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A Strange Friendship: A Story of New Zealand

Chapter X. Dolly's Story

page 99

Chapter X. Dolly's Story.

The next thing that happened was, that the Ainsleighs went away from Fernyhurst.

Two days after that memorable night when I was thrown from my horse, I was busy in the kitchen with Lizzie as usual, when there came a knock at the door. Lizzie, opening it, saw a man on horseback outside, who placed in her hands a small parcel, a large parcel, and a letter, and immediately rode away. All these were addressed to me, and I had learned by this time to recognize the decided upright handwriting.

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The not was short, and guardedly cool and courteous. Mr. Ainsleigh informed me that he was on the point of starting for Auckland,82that he had sent me a small parcel of mine which had fallen from my saddle when my horse threw me, and which, in the confusion of the moment, he had picked up and then forgotten. He had also sent me some books which he had received by the last mail83 , and which he had thought might interest me. He hoped I should let him know if there were any commissions he could execute for any of us in his travels, and remained, “very sincerely mine, Alan Ainsleigh.”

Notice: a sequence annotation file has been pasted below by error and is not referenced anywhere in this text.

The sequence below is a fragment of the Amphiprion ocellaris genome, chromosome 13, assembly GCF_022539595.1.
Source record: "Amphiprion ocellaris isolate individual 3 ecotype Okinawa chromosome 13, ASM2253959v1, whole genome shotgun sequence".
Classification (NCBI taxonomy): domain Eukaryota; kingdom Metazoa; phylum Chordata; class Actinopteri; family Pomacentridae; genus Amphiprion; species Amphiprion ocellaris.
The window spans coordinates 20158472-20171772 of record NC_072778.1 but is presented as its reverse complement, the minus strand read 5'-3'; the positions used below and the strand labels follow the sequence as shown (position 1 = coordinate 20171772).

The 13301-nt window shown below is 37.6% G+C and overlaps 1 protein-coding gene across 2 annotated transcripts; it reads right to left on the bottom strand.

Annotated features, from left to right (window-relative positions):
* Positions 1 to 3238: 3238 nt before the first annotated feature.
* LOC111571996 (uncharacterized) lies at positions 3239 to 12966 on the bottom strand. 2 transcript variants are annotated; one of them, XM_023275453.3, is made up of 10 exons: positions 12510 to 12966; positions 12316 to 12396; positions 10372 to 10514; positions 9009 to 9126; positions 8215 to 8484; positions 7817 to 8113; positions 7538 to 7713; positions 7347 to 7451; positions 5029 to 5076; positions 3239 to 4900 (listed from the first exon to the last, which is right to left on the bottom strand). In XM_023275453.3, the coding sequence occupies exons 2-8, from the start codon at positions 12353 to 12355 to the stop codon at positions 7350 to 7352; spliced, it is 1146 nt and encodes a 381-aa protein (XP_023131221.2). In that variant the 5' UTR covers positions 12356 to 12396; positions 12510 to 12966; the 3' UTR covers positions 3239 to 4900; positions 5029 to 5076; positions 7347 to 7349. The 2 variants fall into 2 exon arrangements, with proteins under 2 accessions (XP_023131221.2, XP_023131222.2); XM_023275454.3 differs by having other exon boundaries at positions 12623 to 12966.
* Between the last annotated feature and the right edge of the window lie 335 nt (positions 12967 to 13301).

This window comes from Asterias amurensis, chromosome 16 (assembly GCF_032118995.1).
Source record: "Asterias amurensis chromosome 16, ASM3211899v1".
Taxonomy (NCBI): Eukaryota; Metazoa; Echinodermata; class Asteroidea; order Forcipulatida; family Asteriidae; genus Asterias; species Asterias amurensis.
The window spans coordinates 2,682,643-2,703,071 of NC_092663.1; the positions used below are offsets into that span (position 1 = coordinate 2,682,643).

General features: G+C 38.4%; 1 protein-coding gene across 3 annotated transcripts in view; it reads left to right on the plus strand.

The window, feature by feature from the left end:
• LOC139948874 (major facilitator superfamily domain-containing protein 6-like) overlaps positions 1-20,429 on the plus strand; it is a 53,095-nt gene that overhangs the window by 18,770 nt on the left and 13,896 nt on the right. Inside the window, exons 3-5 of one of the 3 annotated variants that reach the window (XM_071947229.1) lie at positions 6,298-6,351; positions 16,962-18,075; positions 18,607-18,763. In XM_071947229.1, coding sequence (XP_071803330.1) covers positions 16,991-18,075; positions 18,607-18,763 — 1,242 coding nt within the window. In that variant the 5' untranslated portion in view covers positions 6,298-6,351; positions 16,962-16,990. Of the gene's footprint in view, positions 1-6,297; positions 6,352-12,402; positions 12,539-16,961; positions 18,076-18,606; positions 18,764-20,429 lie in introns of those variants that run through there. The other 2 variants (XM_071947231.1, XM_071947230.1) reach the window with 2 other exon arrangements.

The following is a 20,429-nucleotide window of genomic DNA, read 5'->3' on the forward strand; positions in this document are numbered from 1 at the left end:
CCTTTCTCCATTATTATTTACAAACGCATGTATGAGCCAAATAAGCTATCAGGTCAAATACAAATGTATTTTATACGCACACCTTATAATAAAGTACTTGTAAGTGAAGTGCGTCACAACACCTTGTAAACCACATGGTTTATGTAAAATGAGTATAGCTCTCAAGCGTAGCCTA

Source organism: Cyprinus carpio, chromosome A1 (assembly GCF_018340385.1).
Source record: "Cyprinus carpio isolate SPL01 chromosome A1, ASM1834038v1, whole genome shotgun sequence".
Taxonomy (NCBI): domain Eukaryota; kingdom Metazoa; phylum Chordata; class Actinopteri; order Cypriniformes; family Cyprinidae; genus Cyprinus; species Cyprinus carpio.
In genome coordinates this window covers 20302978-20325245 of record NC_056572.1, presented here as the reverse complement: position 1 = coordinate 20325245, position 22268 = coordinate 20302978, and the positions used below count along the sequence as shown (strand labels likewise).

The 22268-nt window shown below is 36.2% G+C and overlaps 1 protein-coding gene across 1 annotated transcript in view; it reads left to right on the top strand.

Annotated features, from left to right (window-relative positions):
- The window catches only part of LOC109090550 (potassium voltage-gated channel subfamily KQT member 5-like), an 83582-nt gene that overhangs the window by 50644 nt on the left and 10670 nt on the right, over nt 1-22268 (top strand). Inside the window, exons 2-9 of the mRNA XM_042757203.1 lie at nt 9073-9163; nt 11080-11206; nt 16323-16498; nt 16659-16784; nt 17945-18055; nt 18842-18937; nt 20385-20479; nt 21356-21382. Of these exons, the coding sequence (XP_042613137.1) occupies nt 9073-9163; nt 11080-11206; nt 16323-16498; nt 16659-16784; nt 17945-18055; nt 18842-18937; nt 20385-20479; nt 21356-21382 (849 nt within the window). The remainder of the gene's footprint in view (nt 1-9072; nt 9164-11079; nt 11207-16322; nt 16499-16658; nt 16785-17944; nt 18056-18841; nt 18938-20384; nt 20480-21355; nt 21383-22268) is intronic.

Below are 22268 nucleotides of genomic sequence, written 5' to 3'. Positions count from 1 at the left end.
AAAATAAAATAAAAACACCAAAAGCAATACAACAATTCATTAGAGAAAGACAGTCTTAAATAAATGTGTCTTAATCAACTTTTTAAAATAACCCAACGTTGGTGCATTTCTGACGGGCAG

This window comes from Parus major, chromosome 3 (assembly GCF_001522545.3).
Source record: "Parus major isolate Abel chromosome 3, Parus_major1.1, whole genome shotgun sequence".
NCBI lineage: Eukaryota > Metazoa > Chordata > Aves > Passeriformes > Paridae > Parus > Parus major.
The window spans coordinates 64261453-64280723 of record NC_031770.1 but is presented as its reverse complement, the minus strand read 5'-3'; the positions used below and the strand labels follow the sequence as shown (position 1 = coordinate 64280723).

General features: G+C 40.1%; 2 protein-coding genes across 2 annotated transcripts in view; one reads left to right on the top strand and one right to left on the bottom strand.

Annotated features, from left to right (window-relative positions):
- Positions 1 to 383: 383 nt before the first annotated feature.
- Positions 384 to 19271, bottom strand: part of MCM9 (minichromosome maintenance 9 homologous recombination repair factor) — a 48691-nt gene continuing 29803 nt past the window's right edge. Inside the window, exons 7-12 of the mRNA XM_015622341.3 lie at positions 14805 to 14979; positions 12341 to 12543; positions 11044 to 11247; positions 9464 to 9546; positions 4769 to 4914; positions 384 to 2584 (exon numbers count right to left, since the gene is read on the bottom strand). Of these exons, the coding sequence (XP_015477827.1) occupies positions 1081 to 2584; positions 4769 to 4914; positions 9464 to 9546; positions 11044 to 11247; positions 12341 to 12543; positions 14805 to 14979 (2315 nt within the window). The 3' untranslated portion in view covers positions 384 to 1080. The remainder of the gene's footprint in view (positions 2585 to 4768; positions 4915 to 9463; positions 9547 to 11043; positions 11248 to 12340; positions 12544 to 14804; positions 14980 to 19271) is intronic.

So he had gone, and perhaps I should never see him again; perhaps he had already repented of his promises the other night, and gone to forget them in other society. My heart ached a little that day.

The small packet contained Violet's green page 101 ribbon and white muslin, which she and I bad both bemoaned as hopelessly lost.

I carried it to her as she sat trimming a new hat in the sitting-room, and very pleased she was to get it. She cut off a piece of green ribbon with her scissors, and slipping a locket from her 84 on to it, tied it round her neck, and looked prettier than ever. The colour suited her so well.

It was a very pretty locket of plain gold, with small pearls set in the form of a V upon it.

“That is a very beautiful locket, Violet,” I said; “something quite new. Where did it come from?”

“Where did it come from?” she repeated, indifferently. “Oh, Hugh Maberley, of course!”

“Then it is settled, is it, Violet?” I asked. “And you are really going to be married to him some day?”

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She turned her head a little, and looked me in the face; then seemed to wake up suddenly with a start.